This study demonstrates that whether ventilatory support was required was strongly correlated with outcomes among patients hospitalized with AECOPD. The mortality rate among those in whom neither NIV nor IMV was used remained in the 2-3% range throughout the 11-year data period. For patients who received NIV only, in-hospital mortality started at 11 or 12% and fell gradually to 7% or 8% (estimates from Figure 3, since precise data are not provided in the paper). Patients who received only IMV (no NIV) had an overall mortality rate of 23%, whereas, as mentioned, 27% of the patients who started out on NIV and had to be intubated for IMV died. Of course, these groups of patients undoubtedly varied a great deal in terms of severity of underlying COPD, the acute illness, comorbidities, and other factors, so that the mortality differences cannot be interpreted as simply reflecting differences in ventilatory support. Still, I think some conclusions can be drawn.

The steady increase in NIV use nationwide during the study period probably reflects increased awareness of the compelling evidence supporting it and the recommendations of practice guidelines, and the progressive decrease in mortality among patients who did not require intubation is consistent with increasing experience and expertise with this therapy over time. That the proportion of patients receiving IMV fell by nearly half during the study period likely also reflects increasing awareness that this complication-laden intervention is not necessary as often as we used to believe; the mortality rate among this decreasing proportion of patients who required IMV stayed about the same.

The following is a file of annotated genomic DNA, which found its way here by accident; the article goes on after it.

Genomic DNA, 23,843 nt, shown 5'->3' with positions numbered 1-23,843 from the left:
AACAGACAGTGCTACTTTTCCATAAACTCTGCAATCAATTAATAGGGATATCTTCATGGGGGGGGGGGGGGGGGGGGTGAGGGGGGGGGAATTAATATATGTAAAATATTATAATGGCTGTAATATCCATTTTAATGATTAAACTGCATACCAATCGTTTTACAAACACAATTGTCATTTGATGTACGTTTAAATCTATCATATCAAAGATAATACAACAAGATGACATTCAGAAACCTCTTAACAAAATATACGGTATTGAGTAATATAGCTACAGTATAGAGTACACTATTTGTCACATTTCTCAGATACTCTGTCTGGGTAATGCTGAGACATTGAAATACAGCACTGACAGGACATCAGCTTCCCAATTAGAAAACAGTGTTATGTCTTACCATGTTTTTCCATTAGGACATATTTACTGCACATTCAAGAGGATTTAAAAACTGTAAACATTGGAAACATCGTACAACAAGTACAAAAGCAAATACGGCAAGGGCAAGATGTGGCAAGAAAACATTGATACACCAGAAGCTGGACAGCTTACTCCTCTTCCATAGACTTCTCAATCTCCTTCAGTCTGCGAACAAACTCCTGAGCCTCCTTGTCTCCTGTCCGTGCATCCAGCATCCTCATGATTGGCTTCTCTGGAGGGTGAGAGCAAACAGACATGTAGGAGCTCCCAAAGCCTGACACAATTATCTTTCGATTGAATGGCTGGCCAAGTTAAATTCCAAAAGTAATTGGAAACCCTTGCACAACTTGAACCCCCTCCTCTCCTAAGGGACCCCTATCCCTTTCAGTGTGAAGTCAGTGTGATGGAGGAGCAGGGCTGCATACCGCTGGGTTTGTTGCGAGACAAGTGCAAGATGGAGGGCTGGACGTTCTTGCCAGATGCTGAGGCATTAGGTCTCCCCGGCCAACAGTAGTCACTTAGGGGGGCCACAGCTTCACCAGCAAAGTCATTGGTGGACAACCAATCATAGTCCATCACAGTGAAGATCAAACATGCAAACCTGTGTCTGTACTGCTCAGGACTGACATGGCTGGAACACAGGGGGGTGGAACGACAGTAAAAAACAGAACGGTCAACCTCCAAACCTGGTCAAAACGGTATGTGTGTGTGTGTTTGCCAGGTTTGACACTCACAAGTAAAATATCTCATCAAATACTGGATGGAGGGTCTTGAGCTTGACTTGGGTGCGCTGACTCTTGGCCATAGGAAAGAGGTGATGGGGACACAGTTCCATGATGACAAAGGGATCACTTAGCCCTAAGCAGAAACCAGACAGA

The group of greatest concern, whose outcomes actually worsened over time in terms of absolute patient numbers, is those patients who were initially managed with NIV and subsequently required intubation. Some of these patients likely developed new complications or experienced a progression of the primary problem. However, it is also likely that others were unsuitable for NIV in the first place, or received NIV in an ineffective or suboptimal manner. Carrying out NIV effectively is both a science and an art, with a substantial learning curve not only for the physician in knowing when to use it but also for the respiratory therapist in tailoring it to the patient's needs and toleration over time. The findings of the present study are very encouraging in their documentation of more widespread use of NIV for AECOPD. Hopefully, the overall improvement in patient outcomes will continue with increasing experience, and the subset of patients who fail initial NIV will be better understood and more successfully managed.


1. Pierson DJ. History and epidemiology of noninvasive ventilation in the acute-care setting. Respir Care 2009;54:40-52.